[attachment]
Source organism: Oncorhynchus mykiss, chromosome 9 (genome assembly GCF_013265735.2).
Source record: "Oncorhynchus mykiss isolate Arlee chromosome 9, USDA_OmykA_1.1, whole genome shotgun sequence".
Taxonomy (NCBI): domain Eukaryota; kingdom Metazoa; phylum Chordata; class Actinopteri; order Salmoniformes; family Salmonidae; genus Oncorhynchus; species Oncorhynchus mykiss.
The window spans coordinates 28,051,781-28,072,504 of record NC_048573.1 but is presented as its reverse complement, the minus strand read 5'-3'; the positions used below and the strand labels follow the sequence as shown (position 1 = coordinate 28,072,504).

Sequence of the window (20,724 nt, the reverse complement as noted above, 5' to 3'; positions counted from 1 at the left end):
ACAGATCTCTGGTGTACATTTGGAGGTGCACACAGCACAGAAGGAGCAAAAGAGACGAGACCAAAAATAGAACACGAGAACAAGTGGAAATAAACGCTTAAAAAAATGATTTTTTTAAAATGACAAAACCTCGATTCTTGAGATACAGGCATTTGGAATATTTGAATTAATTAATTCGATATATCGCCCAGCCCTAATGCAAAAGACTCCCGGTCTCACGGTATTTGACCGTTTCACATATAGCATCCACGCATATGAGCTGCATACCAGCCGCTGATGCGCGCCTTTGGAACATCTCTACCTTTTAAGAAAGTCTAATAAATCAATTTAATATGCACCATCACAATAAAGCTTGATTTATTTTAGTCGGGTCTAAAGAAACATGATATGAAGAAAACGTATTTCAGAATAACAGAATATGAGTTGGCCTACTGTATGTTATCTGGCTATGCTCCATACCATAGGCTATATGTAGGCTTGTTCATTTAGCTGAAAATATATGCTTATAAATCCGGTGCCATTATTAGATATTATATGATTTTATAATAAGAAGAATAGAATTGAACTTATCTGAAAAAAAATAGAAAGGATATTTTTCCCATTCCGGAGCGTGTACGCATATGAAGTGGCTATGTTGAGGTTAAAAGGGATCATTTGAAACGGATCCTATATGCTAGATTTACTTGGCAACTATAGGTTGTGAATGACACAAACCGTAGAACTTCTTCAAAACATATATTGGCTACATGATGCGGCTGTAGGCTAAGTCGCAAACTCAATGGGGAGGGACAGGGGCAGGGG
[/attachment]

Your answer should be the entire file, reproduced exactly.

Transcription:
Source organism: Oncorhynchus mykiss, chromosome 9 (genome assembly GCF_013265735.2).
Source record: "Oncorhynchus mykiss isolate Arlee chromosome 9, USDA_OmykA_1.1, whole genome shotgun sequence".
Taxonomy (NCBI): domain Eukaryota; kingdom Metazoa; phylum Chordata; class Actinopteri; order Salmoniformes; family Salmonidae; genus Oncorhynchus; species Oncorhynchus mykiss.
The window spans coordinates 28,051,781-28,072,504 of record NC_048573.1 but is presented as its reverse complement, the minus strand read 5'-3'; the positions used below and the strand labels follow the sequence as shown (position 1 = coordinate 28,072,504).

Sequence of the window (20,724 nt, the reverse complement as noted above, 5' to 3'; positions counted from 1 at the left end):
ACAGATCTCTGGTGTACATTTGGAGGTGCACACAGCACAGAAGGAGCAAAAGAGACGAGACCAAAAATAGAACACGAGAACAAGTGGAAATAAACGCTTAAAAAAATGATTTTTTTAAAATGACAAAACCTCGATTCTTGAGATACAGGCATTTGGAATATTTGAATTAATTAATTCGATATATCGCCCAGCCCTAATGCAAAAGACTCCCGGTCTCACGGTATTTGACCGTTTCACATATAGCATCCACGCATATGAGCTGCATACCAGCCGCTGATGCGCGCCTTTGGAACATCTCTACCTTTTAAGAAAGTCTAATAAATCAATTTAATATGCACCATCACAATAAAGCTTGATTTATTTTAGTCGGGTCTAAAGAAACATGATATGAAGAAAACGTATTTCAGAATAACAGAATATGAGTTGGCCTACTGTATGTTATCTGGCTATGCTCCATACCATAGGCTATATGTAGGCTTGTTCATTTAGCTGAAAATATATGCTTATAAATCCGGTGCCATTATTAGATATTATATGATTTTATAATAAGAAGAATAGAATTGAACTTATCTGAAAAAAAATAGAAAGGATATTTTTCCCATTCCGGAGCGTGTACGCATATGAAGTGGCTATGTTGAGGTTAAAAGGGATCATTTGAAACGGATCCTATATGCTAGATTTACTTGGCAACTATAGGTTGTGAATGACACAAACCGTAGAACTTCTTCAAAACATATATTGGCTACATGATGCGGCTGTAGGCTAAGTCGCAAACTCAATGGGGAGGGACAGGGGCAGGGG